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Councillors question plan to privatise music service
PLANS to outsource the county’s music service to a private company have been questioned by a leading group of councillors.
The county council’s new education scrutiny committee has asked the cabinet running the authority to report back on plans to potentially outsource £25m of back office support.
In July, the cabinet agreed to investigate whether or not the council could save money by letting other companies run the county music service, adult education and some human resources and IT services.
The cabinet is next due to discuss the plans on October 15, but some councillors have raised concerns.
Labour councillor and shadow deputy leader John Christie, right, said: “In examining this as a scrutiny committee, we need full information on both sides on what the proposals are.
“We have to be absolutely clear on what the implications are. My concern is, what is the cabinet going to do on October 15 in terms of decision-making and taking this forward? I don’t think we’re in a position where we could have an input into decision-making. I want an opportunity to scrutinise this properly.”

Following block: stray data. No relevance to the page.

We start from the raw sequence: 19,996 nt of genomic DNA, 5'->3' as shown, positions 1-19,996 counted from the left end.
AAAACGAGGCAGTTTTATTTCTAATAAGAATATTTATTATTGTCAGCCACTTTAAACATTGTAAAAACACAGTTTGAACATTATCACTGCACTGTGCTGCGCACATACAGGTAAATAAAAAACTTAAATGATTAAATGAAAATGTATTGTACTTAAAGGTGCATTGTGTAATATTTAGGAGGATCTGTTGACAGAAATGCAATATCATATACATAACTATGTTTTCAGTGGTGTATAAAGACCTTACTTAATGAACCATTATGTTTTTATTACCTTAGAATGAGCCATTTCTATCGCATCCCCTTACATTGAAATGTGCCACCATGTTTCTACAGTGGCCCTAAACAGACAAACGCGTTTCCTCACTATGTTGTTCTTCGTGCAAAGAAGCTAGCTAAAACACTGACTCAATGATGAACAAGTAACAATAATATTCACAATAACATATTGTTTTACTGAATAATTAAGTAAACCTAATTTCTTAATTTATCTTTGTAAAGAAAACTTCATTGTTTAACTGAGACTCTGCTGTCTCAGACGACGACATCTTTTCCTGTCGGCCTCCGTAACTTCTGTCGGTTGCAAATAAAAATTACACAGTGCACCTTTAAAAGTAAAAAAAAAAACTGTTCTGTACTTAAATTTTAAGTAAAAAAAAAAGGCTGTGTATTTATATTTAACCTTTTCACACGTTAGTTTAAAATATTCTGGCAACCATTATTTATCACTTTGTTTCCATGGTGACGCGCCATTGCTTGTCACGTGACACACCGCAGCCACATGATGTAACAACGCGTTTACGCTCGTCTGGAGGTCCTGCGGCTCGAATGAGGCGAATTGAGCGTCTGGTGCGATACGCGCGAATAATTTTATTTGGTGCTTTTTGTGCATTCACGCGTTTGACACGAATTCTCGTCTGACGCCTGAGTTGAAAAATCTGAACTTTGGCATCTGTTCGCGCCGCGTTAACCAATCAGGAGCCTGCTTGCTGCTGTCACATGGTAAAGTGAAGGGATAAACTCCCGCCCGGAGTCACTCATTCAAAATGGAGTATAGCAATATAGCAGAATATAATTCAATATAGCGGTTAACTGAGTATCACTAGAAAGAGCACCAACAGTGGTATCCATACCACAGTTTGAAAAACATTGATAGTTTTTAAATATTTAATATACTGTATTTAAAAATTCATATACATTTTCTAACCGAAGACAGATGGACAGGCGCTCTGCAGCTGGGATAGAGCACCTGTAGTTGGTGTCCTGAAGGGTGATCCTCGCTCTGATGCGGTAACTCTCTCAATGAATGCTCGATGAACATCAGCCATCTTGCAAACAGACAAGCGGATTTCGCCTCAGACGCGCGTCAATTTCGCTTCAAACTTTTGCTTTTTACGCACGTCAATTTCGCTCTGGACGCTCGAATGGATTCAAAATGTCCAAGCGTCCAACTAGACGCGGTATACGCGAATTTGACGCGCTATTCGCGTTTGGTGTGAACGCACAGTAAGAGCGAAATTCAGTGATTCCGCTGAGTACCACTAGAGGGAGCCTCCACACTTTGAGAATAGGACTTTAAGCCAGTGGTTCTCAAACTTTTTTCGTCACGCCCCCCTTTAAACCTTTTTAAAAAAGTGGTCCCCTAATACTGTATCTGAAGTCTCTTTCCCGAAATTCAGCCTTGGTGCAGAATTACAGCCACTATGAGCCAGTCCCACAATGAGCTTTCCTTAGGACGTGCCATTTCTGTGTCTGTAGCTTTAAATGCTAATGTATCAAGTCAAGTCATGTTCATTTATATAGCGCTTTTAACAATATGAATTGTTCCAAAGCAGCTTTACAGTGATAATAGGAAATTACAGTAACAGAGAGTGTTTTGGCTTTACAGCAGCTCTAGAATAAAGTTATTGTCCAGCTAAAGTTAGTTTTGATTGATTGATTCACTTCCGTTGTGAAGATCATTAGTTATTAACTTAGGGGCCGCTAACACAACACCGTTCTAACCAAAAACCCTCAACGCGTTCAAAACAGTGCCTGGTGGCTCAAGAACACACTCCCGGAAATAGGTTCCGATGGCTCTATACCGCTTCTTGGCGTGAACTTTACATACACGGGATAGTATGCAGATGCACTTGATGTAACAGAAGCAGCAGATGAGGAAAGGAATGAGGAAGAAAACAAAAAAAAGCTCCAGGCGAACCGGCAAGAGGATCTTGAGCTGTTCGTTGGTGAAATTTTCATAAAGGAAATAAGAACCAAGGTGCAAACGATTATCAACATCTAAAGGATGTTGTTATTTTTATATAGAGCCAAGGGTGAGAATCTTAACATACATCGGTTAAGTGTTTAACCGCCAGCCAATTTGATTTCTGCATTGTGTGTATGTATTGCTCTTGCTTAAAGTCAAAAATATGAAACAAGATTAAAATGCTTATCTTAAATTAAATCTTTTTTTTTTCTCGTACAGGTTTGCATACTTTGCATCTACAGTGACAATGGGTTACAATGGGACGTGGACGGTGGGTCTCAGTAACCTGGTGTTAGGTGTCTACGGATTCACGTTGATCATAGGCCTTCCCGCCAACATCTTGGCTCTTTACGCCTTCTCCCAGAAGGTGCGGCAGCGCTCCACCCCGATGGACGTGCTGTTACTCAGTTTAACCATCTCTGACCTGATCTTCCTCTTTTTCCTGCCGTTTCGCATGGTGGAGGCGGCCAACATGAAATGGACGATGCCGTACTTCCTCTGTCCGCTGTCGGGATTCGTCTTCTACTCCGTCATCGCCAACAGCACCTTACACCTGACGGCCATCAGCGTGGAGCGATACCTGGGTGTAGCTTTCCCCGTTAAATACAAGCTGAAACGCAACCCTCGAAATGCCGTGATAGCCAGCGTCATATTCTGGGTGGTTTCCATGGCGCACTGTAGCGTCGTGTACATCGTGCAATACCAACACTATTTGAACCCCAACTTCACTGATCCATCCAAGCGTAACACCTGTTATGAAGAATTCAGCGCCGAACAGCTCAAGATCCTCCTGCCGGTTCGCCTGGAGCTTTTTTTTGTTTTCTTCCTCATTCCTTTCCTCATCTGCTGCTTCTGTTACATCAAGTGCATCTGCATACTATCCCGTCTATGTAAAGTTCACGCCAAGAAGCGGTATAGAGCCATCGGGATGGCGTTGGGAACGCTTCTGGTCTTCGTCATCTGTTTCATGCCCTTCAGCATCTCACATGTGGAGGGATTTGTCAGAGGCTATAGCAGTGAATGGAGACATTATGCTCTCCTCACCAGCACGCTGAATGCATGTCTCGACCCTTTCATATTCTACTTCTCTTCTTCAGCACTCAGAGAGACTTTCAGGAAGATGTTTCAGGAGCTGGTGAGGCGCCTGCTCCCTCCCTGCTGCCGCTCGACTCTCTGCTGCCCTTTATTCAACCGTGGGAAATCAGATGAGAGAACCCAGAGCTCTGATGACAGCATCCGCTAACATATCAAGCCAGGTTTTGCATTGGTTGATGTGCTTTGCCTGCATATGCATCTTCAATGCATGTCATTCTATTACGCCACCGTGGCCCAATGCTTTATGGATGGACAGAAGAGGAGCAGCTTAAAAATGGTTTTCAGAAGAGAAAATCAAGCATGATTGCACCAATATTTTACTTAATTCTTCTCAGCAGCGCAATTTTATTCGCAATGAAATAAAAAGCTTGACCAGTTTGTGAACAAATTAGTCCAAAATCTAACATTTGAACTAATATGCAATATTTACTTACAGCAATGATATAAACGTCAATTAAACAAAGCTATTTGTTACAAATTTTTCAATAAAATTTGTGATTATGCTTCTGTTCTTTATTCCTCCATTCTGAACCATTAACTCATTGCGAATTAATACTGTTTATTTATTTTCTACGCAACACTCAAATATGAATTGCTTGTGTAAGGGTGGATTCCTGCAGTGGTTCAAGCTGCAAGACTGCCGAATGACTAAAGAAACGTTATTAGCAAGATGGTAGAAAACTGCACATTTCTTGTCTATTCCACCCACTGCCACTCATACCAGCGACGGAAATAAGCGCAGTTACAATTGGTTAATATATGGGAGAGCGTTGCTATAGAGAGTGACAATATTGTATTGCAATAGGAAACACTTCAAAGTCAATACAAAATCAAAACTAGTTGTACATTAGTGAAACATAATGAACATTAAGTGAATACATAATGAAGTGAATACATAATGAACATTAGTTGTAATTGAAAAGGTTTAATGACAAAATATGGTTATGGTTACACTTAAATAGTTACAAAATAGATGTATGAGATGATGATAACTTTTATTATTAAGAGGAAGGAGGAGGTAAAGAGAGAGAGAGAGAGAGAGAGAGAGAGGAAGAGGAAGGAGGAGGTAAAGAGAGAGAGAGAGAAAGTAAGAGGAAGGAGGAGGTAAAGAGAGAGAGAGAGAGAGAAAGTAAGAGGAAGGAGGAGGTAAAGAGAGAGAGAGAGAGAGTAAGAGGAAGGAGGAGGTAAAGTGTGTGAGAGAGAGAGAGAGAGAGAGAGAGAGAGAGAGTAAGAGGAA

He also criticised the way the proposal had been handled, and said schools should have been consulted at an earlier stage. He said: “Even if you’re making a decision in principle, I think schools should have been involved at an earlier stage.”
Committee chairman Lynda Atkins also raised concerns.
She said: “The way we have these meetings timetabled, by the time we next meet, cabinet will have made its decision.”
Concerns have been raised by school leaders and music teachers about the changes, which could put up to 500 jobs at risk.
Windmill Primary School headteacher Lynn Knapp said: “I do worry about it, because at the moment we know what we’re getting – good quality teachers.
“They also look after the admin side, all the CRB checks. If we then have to start doing all that ourselves, it’s going to be a huge burden on the school.”
The music service costs £2.5m a year to run, with £360,000 of that budget coming from the county council and the rest coming from other organisations.
It employs 94 members of staff, 76 of whom are teachers, and many of whom work part-time.
The council is also considering outsourcing outdoor learning centres in the county, which currently cost £1.7m to run.
But most of the services being considered as part of the plans relate to adult education, human resources and IT.
Council deputy leader Rodney Rose, who is presiding over the changes, said the committee would have another opportunity to discuss the plans with the full facts to hand.
He said: “I doubt any decisions will be made at the October meeting.
“I think the two factors involved at the moment are making sure we’ve got it right and not making a decision until the schools are on board, but also we must not leave staff hanging in the air.
“Once we say we’re going to be outsourcing, everybody in those areas is going to fear their futures may change.”
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